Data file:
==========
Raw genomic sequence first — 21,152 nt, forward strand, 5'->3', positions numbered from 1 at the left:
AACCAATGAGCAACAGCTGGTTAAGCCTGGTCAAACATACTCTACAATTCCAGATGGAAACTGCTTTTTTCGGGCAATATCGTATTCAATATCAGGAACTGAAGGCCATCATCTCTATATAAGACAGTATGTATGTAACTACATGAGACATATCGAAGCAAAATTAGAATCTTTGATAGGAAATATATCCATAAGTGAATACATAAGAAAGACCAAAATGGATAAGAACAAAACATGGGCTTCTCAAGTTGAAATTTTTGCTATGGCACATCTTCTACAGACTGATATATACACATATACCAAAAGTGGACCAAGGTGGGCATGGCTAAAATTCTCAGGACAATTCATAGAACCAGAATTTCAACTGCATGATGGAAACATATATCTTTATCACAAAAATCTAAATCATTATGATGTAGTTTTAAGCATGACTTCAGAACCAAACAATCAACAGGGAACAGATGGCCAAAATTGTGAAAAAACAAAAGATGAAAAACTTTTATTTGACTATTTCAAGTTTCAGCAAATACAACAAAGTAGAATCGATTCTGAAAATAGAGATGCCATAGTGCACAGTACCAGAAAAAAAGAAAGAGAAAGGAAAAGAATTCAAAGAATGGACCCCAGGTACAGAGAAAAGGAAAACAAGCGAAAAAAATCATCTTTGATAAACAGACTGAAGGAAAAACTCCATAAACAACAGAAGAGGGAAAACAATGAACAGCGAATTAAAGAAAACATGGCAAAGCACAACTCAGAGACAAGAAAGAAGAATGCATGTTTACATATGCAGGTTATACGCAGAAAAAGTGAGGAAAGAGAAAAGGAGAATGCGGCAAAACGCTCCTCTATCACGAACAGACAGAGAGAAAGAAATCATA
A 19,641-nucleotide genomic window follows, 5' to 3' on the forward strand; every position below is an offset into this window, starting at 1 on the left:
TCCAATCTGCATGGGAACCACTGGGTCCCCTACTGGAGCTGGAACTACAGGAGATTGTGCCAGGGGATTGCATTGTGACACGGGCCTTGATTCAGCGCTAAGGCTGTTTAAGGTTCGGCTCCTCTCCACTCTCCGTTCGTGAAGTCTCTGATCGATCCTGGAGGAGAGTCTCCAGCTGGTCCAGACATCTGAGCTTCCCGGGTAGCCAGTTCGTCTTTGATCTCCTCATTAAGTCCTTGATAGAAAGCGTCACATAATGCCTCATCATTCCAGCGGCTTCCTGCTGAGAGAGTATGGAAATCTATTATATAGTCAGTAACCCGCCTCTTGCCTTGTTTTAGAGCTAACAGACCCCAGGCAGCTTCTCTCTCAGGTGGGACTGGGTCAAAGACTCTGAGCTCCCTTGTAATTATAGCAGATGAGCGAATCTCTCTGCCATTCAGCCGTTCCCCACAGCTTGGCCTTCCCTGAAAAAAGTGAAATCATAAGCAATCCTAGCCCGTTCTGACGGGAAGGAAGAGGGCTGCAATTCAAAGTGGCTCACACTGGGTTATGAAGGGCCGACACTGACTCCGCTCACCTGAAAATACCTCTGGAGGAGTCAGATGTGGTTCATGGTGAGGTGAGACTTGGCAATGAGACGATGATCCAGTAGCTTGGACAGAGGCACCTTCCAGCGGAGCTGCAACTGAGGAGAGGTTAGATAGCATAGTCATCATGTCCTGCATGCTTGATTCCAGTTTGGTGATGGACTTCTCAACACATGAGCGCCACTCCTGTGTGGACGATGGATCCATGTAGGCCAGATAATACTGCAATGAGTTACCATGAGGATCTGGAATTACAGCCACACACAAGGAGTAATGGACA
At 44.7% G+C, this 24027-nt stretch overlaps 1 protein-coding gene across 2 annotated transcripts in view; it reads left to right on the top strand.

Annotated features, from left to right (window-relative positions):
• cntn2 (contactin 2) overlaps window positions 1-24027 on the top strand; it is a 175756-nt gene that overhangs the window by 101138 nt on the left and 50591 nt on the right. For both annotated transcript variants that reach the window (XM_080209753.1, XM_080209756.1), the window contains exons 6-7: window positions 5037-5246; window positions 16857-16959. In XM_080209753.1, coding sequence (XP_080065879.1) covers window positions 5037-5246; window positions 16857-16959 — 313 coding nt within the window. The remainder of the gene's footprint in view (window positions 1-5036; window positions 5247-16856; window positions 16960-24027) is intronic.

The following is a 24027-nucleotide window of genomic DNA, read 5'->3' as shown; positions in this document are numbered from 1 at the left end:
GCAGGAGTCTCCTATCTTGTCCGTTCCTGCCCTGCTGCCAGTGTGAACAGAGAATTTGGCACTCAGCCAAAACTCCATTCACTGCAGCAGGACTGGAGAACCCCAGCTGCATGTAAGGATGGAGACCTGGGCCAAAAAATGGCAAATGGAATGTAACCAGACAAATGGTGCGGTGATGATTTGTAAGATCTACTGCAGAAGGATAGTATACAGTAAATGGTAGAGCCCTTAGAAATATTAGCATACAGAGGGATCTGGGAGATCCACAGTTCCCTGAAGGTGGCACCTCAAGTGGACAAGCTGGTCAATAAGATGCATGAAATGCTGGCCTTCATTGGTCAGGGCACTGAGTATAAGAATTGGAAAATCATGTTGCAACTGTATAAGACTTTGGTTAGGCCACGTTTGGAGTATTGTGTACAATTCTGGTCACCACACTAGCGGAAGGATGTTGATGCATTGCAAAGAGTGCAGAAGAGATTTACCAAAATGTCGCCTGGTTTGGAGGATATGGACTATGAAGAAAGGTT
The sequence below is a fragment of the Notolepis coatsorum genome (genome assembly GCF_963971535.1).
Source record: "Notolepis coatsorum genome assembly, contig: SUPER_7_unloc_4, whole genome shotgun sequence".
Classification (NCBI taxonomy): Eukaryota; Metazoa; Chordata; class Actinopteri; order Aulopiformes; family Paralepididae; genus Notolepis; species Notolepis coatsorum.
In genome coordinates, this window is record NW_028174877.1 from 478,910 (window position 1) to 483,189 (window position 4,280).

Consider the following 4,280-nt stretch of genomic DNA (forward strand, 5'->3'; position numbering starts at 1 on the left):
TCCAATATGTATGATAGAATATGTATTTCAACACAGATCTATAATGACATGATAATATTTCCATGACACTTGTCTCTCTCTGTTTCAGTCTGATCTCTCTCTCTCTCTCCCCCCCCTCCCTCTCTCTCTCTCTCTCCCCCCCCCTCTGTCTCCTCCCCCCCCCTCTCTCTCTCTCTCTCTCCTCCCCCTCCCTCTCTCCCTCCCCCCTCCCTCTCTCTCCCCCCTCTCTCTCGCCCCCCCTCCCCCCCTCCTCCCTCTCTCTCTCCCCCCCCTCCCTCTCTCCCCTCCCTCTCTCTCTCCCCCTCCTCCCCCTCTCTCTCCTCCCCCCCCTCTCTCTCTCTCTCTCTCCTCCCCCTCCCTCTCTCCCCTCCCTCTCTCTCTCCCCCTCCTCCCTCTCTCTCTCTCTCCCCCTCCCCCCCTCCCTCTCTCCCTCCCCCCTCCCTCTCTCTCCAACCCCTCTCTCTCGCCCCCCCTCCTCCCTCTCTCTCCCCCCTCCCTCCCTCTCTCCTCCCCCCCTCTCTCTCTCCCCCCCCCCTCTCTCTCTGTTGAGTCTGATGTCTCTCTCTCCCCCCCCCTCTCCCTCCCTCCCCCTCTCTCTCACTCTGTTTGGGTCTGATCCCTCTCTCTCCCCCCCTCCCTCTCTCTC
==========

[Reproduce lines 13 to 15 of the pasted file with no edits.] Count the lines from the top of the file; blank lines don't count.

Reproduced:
In genome coordinates, this window is record NW_028174877.1 from 478,910 (window position 1) to 483,189 (window position 4,280).

Consider the following 4,280-nt stretch of genomic DNA (forward strand, 5'->3'; position numbering starts at 1 on the left):
TCCAATATGTATGATAGAATATGTATTTCAACACAGATCTATAATGACATGATAATATTTCCATGACACTTGTCTCTCTCTGTTTCAGTCTGATCTCTCTCTCTCTCTCCCCCCCCTCCCTCTCTCTCTCTCTCTCCCCCCCCCTCTGTCTCCTCCCCCCCCCTCTCTCTCTCTCTCTCTCCTCCCCCTCCCTCTCTCCCTCCCCCCTCCCTCTCTCTCCCCCCTCTCTCTCGCCCCCCCTCCCCCCCTCCTCCCTCTCTCTCTCCCCCCCCTCCCTCTCTCCCCTCCCTCTCTCTCTCCCCCTCCTCCCCCTCTCTCTCCTCCCCCCCCTCTCTCTCTCTCTCTCTCCTCCCCCTCCCTCTCTCCCCTCCCTCTCTCTCTCCCCCTCCTCCCTCTCTCTCTCTCTCCCCCTCCCCCCCTCCCTCTCTCCCTCCCCCCTCCCTCTCTCTCCAACCCCTCTCTCTCGCCCCCCCTCCTCCCTCTCTCTCCCCCCTCCCTCCCTCTCTCCTCCCCCCCTCTCTCTCTCCCCCCCCCCTCTCTCTCTGTTGAGTCTGATGTCTCTCTCTCCCCCCCCCTCTCCCTCCCTCCCCCTCTCTCTCACTCTGTTTGGGTCTGATCCCTCTCTCTCCCCCCCTCCCTCTCTCTC